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I would appreciate some advice in covering an extremely shady corner approx 6' high x approx 3'. I would prefer an ever green shrub so therefore was thinking of an Aucuba, but i know they tend to grow as wide as they do high, would it dislike or look odd if I were to keep it pruned to the above dimensions. Having said that I have yellow leaved Philadelphus coronarius that would look good there. I am aware it probably wouldn't flower due to lack of sun but would it lose it's leaf colour very quickly? To be honest I am not fussed about lack of flowers for the corner I just need it to blend in with the rest of my garden that is predominately shrubs and various magellanica type fuchsias



you're right about Aucuba, it does always want to make a very round shape, growing as wide as it is tall, and will need constant cutting and won't make a good shape. Alternatives to consider are Buxus sempervirens, which can be used for hedging so doesn't mind being restricted and will tolerate shade - ultimate height if left unpruned is 13 feet, a small tree really. Elaeagnus pungens 'Frederici' gets about 10 feet, doesn't mind being cut back (after flowering particularly is the best time) but if your area has dense shade and never gets any sunlight, it may lose its coloration. If you choose another Elaeagnus instead, bear in mind that the deciduous varieties need more sun, so choose an evergreen.

12 Sep, 2010


As always you are the first one off the mark...thank you Bamboo. I feared you might say that about the Aucuba. I have been trying to imagine how it would look pruned at the sides only. My concern about the Buxus is i will end up with a solid shape after a few years, I like a nice lax growth, but you have given me an idea...I have got a young gold leaf jasmine growing close by which despite the shade grew remarkably well this year I think I could get a buxus and and let the jasmine run riot in it. The corner is two 6 foot high fences and the first thing I see out of my kitchen window and I just thought it would be nice to see a bit of colour there in winter. As for the Elaeagnus I didn't realise they would grow in any kind of shade at all. The area gets about an hour of dappled sun from March to April but that's about it. So I will take myself off to the nursery tomorrow and look at the Buxus and Elaeagnus. . I will let you know what I come home with :D My garden was an absolute mess after many years of neglect so I am starting from scratch and this site has been an absolute inspiration to me. Thank you again Bamboo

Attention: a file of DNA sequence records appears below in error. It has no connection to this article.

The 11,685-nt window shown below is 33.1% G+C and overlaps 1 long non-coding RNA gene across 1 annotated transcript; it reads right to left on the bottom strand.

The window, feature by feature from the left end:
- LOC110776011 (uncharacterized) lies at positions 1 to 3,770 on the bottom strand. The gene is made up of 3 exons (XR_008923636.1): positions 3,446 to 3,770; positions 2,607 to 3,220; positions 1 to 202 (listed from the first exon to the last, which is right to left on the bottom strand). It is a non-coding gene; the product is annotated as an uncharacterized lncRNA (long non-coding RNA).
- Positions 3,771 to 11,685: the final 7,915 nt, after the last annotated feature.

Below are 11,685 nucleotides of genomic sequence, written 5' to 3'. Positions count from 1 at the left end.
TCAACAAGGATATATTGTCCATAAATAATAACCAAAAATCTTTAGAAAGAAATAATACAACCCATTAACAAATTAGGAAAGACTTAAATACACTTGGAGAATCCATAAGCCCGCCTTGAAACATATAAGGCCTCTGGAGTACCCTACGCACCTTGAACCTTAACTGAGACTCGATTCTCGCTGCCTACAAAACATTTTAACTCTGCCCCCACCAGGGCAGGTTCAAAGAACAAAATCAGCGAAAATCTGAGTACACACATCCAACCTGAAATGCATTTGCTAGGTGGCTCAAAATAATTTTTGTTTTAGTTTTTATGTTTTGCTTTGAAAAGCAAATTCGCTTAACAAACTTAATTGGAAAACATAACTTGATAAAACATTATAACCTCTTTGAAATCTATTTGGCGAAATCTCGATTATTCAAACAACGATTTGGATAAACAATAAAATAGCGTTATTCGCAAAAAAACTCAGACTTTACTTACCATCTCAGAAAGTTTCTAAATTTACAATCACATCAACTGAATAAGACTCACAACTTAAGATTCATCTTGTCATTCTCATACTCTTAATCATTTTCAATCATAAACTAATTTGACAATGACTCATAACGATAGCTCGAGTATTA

12 Sep, 2010


Actually going back to the buxus I have only ever seen it as a hedge not as a single plant, which is why I was worrying about the end solid shape.

12 Sep, 2010


What about Fatsia japonica, as it's quite architectural, and the flowers aren't unattractive, or its relative, fatshedera lizei 'Variegata', which is very appealing. Phil J

12 Sep, 2010


Phil I love the variegata but I wasn't sure if I could restrict the width, or if the colour would fade to green in such dense shade. I don't have a clue how to take care of Fatsia's with regards to shape either.

I have set myself a bit of a task, I am experimenting with only having one of anything and nearly all my plants and shrubs have some form of leaf colour and wanted to keep the theme going on into that corner as well...I don't want much do I? The only plain green leaf I have is my Hawkshead Fuchsia which will be covered in white flowers so I am not bothered by the green leaf. all my other fuchsia's are of various leaf colours. I want a very low maintenance garden but still with lots of colour, so far it's working except for that one corner

12 Sep, 2010


The garden is only 24' wide, a square patch actually, and in the opposite corner I have a Ceanothus Zanzibar so it would be nice to plant something so that they complement each other

12 Sep, 2010


How about Philadelphus Aurea - that would brighten a shady corner; or Cotinus, or Pittosporum?

12 Sep, 2010


I'd go for the Fatshedera lizei, the variegated form, as Phil suggests above, Shereebb - I note you haven't picked up on it, but it's not a Fatsia, it's a cross between Fatsia and Hedera (ivy) - very attractive, erect growth, grows up on its own initially, might need tying in as it gets a bit taller, Doesn't get much bigger than 6 feet high anyway, is evergreen, very attractive leaves.

13 Sep, 2010

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